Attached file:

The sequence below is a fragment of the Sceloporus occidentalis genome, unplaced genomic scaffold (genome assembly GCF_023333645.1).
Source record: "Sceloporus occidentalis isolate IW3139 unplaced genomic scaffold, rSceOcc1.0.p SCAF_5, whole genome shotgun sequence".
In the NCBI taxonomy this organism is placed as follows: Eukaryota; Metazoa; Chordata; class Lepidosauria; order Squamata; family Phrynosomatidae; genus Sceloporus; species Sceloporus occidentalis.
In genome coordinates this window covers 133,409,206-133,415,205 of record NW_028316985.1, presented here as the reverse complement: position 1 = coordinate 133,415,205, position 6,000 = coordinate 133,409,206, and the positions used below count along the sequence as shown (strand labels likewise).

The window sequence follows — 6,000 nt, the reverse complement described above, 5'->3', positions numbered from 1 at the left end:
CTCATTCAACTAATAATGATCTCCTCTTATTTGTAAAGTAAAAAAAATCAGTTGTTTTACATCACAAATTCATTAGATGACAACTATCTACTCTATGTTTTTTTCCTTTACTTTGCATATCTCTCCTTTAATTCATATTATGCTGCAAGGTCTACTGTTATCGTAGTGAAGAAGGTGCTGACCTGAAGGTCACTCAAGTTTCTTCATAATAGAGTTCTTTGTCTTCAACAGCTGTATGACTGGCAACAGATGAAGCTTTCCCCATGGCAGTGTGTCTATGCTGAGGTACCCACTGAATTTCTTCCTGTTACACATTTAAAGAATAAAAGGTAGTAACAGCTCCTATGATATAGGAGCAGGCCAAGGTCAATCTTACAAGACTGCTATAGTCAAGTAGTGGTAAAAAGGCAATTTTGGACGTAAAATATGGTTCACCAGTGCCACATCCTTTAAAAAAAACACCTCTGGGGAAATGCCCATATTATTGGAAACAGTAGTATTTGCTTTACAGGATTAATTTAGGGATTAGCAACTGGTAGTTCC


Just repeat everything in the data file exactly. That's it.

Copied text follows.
The sequence below is a fragment of the Sceloporus occidentalis genome, unplaced genomic scaffold (genome assembly GCF_023333645.1).
Source record: "Sceloporus occidentalis isolate IW3139 unplaced genomic scaffold, rSceOcc1.0.p SCAF_5, whole genome shotgun sequence".
In the NCBI taxonomy this organism is placed as follows: Eukaryota; Metazoa; Chordata; class Lepidosauria; order Squamata; family Phrynosomatidae; genus Sceloporus; species Sceloporus occidentalis.
In genome coordinates this window covers 133,409,206-133,415,205 of record NW_028316985.1, presented here as the reverse complement: position 1 = coordinate 133,415,205, position 6,000 = coordinate 133,409,206, and the positions used below count along the sequence as shown (strand labels likewise).

The window sequence follows — 6,000 nt, the reverse complement described above, 5'->3', positions numbered from 1 at the left end:
CTCATTCAACTAATAATGATCTCCTCTTATTTGTAAAGTAAAAAAAATCAGTTGTTTTACATCACAAATTCATTAGATGACAACTATCTACTCTATGTTTTTTTCCTTTACTTTGCATATCTCTCCTTTAATTCATATTATGCTGCAAGGTCTACTGTTATCGTAGTGAAGAAGGTGCTGACCTGAAGGTCACTCAAGTTTCTTCATAATAGAGTTCTTTGTCTTCAACAGCTGTATGACTGGCAACAGATGAAGCTTTCCCCATGGCAGTGTGTCTATGCTGAGGTACCCACTGAATTTCTTCCTGTTACACATTTAAAGAATAAAAGGTAGTAACAGCTCCTATGATATAGGAGCAGGCCAAGGTCAATCTTACAAGACTGCTATAGTCAAGTAGTGGTAAAAAGGCAATTTTGGACGTAAAATATGGTTCACCAGTGCCACATCCTTTAAAAAAAACACCTCTGGGGAAATGCCCATATTATTGGAAACAGTAGTATTTGCTTTACAGGATTAATTTAGGGATTAGCAACTGGTAGTTCC